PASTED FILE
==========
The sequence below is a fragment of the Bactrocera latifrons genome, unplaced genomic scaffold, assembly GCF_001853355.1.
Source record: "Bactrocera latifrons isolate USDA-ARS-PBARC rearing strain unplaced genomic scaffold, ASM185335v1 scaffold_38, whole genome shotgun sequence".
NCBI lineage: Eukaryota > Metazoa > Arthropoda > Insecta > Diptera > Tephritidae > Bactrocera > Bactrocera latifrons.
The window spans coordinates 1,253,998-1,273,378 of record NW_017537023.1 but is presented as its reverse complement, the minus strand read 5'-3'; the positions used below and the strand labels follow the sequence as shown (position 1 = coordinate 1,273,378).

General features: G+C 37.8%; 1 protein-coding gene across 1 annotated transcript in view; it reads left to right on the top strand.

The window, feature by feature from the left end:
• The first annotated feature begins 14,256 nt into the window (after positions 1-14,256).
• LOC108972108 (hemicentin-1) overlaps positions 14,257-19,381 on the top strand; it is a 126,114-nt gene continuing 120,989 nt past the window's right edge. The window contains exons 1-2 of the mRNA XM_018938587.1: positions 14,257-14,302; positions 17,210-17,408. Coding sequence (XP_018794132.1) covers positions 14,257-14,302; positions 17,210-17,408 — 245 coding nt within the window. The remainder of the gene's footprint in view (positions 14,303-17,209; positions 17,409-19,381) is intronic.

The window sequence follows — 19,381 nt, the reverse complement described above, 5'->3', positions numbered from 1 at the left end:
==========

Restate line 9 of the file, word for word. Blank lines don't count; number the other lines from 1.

The window sequence follows — 19,381 nt, the reverse complement described above, 5'->3', positions numbered from 1 at the left end: